”What we don’t have control of is any stock that’s in obscure locations,” he said.

”Some of these products have a shelf life of 18 months.”

He said Baiada limits the density of chickens in its sheds to 36 kilograms per square metre, although the limit set by national poultry rearing regulations is 40 kilograms per square metre.

During the case, Camilleri vocalised what many in the industry already know about the storage and distribution protocol of the major supermarkets.

The ACCC’s counsel, Colin Golvan, SC, asked him to explain why a frozen chicken bought by a representative of the regulator last month in the Melbourne CBS still had “free to roam” on the packaging.

Camilleri explained that the product had old packaging, because ”God knows how long Coles have been storing that or where it’s been stored.”

The trial is continuing.

Which food companies deserve to be admired?

Nestle is the most admired food company with PepsiCo just behind, according to latest surveys.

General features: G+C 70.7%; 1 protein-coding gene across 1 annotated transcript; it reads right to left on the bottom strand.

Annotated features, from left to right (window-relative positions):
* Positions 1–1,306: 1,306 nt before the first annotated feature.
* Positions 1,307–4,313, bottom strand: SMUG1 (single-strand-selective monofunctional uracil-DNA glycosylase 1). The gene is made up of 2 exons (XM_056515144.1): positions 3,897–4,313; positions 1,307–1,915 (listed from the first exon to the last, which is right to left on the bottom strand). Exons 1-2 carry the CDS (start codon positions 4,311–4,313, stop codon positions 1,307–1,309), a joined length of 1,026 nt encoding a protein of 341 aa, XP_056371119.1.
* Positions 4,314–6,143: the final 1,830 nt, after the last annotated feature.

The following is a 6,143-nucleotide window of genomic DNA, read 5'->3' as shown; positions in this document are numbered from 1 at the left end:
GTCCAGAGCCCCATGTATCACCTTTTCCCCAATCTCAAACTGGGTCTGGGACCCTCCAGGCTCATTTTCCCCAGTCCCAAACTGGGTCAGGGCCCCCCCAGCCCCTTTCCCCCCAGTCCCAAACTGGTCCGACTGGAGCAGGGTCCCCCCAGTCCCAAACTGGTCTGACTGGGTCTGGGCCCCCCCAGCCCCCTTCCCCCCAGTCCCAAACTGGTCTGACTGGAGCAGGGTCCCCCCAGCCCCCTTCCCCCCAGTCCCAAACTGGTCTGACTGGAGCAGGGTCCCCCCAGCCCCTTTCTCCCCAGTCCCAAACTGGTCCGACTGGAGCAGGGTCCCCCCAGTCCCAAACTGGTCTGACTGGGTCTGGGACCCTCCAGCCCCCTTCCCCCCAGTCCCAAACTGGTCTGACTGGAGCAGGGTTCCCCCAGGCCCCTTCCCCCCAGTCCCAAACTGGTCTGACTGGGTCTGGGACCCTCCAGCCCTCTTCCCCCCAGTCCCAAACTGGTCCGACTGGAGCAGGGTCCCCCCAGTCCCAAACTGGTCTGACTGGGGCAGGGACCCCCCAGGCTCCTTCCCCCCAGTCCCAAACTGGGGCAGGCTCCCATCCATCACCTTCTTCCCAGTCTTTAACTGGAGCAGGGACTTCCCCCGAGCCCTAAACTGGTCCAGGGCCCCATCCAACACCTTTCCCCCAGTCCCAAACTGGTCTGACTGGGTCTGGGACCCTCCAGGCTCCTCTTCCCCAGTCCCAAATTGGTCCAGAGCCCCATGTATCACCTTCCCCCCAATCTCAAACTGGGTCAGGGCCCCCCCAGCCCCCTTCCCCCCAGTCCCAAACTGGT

Unilever was next on the list compiled by Fortune Magazine, with Kellogg’s rounding out the top five.

Lower down on the list was Kraft Foods, H.J Heinz and Sara Lea, at 7th 8th and 12th respectively.

The findings are particularly interesting in the current retail environment, which is pushing food manufacturers to streamline their workforce and look abroad for cheaper manufacturing areas.

Yesterday it was announced that between Mars and Murray Goulburn, 100 Victorian jobs in the food sector will be lost this month.

This comes after the state already suffered the Heinz tomato processing facility in the tiny town of Girgarre closing, which saw 146 workers lose their jobs.